- Each input, assumption, and data value is entered in only one location.
- If values are copied, then clearly mark the copies.
Duplicating values, also known as cloning, can cause many problems. To avoid those problems, ensure that data, assumptions, and inputs appear only once and are then referenced.
Types of cloned data
Cloning of data can occur in many ways, including:
- Data is copied and pasted from one part of a workbook to another.
- Data is copied and pasted from one workbook to another workbook.
- The same data is entered in multiple cells.
- The same data is entered in multiple formulae.
- The same data is entered in cells and formulae.
- Formula cells are copied and pasted as values elsewhere.
Problems caused by data cloning
- Duplicates may have different values.
- Updating the data may be problematic, as the user cannot be confident that all instances have been found and updated correctly.
- Results may be incorrect, due to inconsistent data being used in different parts of the workbook.
Data clones might be in the same workbook, or in different workbooks (which may or may not be linked). Having data clones in different workbooks is especially problematic, as they are exceedingly difficult to detect.
A special case of data cloning occurs when we have data in a cell and the same data hard coded in formulae. This situation can also be difficult to detect.
But sometimes we need to copy results
Yes, we may need to copy a block of results, possibly along with their data, so we can (for example) compare scenarios. If so, then clearly mark the cells as being copies – using formatting and headings.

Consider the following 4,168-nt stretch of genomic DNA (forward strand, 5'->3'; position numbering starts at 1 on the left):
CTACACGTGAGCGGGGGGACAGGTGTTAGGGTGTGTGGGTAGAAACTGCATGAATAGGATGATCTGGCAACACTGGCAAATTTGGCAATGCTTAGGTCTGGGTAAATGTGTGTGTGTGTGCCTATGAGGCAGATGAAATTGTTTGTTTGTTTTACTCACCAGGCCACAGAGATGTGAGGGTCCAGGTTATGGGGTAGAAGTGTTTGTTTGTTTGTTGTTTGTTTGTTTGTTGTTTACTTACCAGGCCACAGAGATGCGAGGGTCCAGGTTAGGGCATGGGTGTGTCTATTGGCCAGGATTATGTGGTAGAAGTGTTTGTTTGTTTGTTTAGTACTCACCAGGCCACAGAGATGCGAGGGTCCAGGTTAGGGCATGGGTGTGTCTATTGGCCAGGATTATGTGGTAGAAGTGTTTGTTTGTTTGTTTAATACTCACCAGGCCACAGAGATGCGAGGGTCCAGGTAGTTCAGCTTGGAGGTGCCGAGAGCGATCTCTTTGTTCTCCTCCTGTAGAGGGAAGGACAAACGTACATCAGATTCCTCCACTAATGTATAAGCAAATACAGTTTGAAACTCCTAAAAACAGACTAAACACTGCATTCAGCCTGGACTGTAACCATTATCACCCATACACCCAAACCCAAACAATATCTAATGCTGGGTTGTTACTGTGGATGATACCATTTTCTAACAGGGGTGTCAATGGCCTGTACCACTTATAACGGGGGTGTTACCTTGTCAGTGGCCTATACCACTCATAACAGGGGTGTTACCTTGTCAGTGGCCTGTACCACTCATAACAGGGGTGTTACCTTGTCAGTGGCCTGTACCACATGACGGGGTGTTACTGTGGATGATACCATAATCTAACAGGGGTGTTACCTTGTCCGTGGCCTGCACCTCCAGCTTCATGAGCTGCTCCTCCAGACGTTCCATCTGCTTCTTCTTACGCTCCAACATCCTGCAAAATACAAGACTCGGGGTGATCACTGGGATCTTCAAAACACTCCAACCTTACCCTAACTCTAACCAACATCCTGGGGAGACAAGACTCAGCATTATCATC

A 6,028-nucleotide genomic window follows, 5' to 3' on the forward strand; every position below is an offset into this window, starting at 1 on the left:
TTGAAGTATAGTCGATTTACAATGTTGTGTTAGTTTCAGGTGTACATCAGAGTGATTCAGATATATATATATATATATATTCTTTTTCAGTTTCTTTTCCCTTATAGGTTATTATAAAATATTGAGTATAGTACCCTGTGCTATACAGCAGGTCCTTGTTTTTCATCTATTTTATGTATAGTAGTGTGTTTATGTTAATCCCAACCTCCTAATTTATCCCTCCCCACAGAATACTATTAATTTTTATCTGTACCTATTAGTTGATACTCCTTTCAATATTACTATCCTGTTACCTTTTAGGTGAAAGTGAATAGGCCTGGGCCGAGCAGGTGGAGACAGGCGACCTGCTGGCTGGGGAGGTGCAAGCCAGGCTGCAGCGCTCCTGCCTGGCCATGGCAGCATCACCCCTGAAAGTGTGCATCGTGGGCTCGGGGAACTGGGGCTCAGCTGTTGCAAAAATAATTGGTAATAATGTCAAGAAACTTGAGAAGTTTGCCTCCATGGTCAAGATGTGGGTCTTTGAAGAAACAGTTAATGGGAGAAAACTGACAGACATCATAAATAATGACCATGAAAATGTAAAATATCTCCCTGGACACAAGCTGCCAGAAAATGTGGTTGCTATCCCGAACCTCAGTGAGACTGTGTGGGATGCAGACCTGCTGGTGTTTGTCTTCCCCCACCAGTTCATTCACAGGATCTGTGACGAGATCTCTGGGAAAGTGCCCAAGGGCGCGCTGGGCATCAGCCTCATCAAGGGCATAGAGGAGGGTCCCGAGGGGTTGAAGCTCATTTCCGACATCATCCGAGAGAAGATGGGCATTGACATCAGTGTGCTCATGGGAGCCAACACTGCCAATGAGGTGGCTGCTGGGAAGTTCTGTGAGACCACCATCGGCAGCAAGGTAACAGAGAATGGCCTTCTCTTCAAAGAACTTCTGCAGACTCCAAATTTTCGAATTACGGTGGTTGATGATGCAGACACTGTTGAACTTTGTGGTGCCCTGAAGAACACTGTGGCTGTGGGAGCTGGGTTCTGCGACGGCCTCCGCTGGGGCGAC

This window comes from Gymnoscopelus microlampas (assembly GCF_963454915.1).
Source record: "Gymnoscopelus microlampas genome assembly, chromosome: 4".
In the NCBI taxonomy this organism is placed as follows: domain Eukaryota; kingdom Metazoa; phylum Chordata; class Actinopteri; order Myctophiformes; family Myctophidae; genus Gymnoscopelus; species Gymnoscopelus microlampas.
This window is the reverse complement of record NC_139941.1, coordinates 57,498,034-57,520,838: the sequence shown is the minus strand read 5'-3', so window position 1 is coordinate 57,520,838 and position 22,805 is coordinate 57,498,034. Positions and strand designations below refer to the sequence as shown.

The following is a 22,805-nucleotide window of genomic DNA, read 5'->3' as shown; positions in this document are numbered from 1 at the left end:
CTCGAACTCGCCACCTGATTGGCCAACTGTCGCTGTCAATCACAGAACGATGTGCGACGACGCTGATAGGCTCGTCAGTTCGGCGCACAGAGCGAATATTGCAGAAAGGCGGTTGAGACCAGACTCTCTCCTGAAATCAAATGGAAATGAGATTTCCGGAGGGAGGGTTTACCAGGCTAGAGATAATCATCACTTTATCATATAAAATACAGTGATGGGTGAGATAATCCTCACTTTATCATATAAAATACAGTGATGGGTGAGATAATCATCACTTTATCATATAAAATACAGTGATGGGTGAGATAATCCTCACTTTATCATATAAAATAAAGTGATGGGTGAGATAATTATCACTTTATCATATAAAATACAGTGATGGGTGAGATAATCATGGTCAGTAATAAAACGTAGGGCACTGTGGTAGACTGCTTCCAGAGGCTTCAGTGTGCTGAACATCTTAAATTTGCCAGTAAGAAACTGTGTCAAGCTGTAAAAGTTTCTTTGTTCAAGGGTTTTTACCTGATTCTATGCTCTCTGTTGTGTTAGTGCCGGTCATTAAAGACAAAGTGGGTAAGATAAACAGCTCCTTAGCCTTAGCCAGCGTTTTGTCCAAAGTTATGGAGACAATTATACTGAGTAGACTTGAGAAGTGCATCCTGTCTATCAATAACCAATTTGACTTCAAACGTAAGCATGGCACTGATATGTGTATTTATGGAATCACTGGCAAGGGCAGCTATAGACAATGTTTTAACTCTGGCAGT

The idea is to make it obvious that the cells are copies, so they must not be used instead of the original values.
Example of a cloned assumption
When we're creating or changing a workbook, it is easy to forget that we already have a specific assumption or piece of data. Therefore, when we need the data in a different location, we may create it again. This duplication is even more likely to occur when different people work on a workbook.
The image shows a sales and advertising model. The model consists of two worksheets:
Sales. Calculates the projected number of sales, given an assumption about the number of sales prospects and the annual sales rate (packets) per person. The Sales Manager prepared this worksheet.
Advertising. Calculates the advertising budget, given an assumption about the market size and the annual advertising spend per person. The Marketing Manager prepared this worksheet.
Each manager made their estimates without speaking to the other manager, though the Advertising Manager used the annual sales budget from the
As is often the case, the two managers use different terminology. That is, in this workbook, "Prospects" and "Market size" are synonyms. Therefore, the managers have inadvertently created a data clone. Since they made different assumptions, the model produces incorrect results.
Advertising worksheet is corrected to refer to the market size assumption on the
Sales worksheet, then the advertising budget would be \$156,000 pa rather than $195,000 pa – a substantial error.
In this example, the data clone is obvious because the two worksheets are simple and have similar structure. But often data clones are not so obvious – the clones could be in separate workbooks, with neither manager aware of the other's assumption. Using a good structure, with all data and assumptions together in a
Data worksheet, can help make data clones easier to identify.
A subtle variation of this example would occur if the two managers used the same numerical assumption, say sales of \$156,000 pa, but still have separate assumption cells. If the expected sales are later revised to be \$200,000 pa, there is a risk that only one of the assumptions is updated. We would then have the situation where the Sales and Advertising budgets are inconsistent.